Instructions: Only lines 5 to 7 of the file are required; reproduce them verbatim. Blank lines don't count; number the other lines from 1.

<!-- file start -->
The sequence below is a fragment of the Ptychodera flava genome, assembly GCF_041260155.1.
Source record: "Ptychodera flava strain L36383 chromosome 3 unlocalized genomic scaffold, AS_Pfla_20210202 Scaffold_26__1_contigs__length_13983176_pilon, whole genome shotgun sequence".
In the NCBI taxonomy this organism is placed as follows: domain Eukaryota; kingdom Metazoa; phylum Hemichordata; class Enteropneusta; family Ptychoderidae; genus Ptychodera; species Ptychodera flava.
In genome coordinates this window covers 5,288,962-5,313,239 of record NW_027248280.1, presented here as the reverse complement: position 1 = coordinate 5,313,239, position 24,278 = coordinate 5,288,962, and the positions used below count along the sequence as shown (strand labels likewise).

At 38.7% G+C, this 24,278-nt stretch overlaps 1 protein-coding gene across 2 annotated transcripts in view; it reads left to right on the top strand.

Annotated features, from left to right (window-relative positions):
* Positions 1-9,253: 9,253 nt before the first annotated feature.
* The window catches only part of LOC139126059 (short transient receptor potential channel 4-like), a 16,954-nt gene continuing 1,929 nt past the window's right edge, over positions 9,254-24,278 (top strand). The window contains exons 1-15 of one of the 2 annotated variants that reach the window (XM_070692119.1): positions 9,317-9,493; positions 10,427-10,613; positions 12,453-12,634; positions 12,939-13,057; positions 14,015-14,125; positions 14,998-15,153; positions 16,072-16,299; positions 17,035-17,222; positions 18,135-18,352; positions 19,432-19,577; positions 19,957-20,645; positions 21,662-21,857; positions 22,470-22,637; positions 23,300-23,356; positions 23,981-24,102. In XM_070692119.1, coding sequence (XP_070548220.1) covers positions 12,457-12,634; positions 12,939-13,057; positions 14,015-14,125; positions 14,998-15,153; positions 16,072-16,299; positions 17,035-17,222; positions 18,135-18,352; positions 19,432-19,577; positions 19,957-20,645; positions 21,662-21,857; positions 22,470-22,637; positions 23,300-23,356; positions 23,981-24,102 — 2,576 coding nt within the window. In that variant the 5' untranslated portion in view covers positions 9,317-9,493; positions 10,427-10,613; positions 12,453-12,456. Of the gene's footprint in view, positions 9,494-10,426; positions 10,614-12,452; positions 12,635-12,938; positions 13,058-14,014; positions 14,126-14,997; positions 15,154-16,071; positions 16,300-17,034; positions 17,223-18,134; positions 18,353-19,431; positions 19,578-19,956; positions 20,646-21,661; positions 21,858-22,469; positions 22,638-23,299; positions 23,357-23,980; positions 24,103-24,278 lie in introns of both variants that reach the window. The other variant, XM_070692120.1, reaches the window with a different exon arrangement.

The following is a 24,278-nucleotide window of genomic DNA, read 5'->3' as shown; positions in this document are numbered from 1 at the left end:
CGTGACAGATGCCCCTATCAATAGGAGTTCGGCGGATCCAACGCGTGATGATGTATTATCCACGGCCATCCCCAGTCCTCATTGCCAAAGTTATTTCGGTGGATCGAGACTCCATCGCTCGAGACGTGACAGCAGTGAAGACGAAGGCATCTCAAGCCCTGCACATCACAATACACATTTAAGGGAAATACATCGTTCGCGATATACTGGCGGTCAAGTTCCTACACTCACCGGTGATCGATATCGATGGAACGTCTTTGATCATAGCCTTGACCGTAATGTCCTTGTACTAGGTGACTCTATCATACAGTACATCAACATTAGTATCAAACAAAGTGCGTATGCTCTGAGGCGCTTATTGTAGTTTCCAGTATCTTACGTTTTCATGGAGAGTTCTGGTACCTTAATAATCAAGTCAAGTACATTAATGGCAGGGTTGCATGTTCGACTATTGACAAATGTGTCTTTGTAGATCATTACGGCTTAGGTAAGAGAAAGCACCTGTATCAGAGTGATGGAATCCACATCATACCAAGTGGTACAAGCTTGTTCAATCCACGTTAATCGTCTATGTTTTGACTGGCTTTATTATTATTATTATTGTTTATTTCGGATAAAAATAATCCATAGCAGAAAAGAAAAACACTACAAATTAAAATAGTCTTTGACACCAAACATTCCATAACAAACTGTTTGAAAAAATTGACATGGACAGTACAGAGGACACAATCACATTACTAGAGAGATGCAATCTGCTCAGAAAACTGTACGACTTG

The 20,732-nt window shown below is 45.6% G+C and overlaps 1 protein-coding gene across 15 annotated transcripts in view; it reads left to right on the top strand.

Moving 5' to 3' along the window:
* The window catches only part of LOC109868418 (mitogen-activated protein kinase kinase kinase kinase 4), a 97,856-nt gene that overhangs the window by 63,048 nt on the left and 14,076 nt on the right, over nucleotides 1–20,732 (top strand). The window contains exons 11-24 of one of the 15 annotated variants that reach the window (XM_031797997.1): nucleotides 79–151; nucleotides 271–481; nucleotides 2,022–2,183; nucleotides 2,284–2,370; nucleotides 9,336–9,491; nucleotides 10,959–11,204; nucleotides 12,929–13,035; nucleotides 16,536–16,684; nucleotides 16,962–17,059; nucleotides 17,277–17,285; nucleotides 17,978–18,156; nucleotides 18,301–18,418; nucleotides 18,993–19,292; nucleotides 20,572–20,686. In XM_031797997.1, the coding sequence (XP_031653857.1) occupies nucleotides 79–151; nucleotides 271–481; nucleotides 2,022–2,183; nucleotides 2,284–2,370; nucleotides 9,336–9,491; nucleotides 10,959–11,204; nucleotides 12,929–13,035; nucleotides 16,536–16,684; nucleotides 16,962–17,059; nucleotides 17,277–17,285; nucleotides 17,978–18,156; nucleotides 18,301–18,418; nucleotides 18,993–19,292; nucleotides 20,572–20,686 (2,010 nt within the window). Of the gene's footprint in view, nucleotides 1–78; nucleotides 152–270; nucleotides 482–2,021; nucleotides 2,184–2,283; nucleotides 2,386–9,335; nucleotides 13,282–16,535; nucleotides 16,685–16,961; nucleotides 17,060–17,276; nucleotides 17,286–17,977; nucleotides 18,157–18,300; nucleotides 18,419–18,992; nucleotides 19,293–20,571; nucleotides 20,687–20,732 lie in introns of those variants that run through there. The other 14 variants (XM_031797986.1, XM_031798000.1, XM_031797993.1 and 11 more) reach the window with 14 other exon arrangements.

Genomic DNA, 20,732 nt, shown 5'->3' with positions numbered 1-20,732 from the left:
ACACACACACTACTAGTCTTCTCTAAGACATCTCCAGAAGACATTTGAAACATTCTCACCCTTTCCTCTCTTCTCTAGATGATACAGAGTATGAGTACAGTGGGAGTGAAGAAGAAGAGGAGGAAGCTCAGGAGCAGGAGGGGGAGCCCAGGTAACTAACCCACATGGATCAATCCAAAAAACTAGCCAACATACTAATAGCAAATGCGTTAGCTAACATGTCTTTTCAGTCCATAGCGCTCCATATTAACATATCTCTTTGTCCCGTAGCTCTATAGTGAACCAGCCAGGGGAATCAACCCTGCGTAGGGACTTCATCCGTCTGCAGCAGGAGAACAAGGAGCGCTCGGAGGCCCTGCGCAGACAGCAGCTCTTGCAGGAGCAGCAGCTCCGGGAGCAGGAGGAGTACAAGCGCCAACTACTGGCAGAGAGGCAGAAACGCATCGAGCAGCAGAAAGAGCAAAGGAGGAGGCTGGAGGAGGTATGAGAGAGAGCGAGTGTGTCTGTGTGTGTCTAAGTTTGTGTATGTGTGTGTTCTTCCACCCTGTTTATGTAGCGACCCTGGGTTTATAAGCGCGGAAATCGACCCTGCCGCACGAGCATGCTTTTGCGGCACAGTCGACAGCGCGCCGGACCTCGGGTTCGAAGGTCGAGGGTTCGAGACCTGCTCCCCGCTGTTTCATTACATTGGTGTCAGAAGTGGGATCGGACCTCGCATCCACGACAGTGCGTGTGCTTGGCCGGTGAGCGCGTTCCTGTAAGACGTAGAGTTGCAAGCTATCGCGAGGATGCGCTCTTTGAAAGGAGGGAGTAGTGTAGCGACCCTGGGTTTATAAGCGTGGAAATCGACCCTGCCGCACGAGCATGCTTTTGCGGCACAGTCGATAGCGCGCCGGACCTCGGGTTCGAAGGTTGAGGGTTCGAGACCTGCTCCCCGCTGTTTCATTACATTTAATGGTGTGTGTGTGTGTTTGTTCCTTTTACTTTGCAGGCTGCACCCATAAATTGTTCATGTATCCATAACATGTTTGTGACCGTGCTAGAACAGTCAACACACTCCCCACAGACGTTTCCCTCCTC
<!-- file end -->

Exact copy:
At 38.7% G+C, this 24,278-nt stretch overlaps 1 protein-coding gene across 2 annotated transcripts in view; it reads left to right on the top strand.

Annotated features, from left to right (window-relative positions):
* Positions 1-9,253: 9,253 nt before the first annotated feature.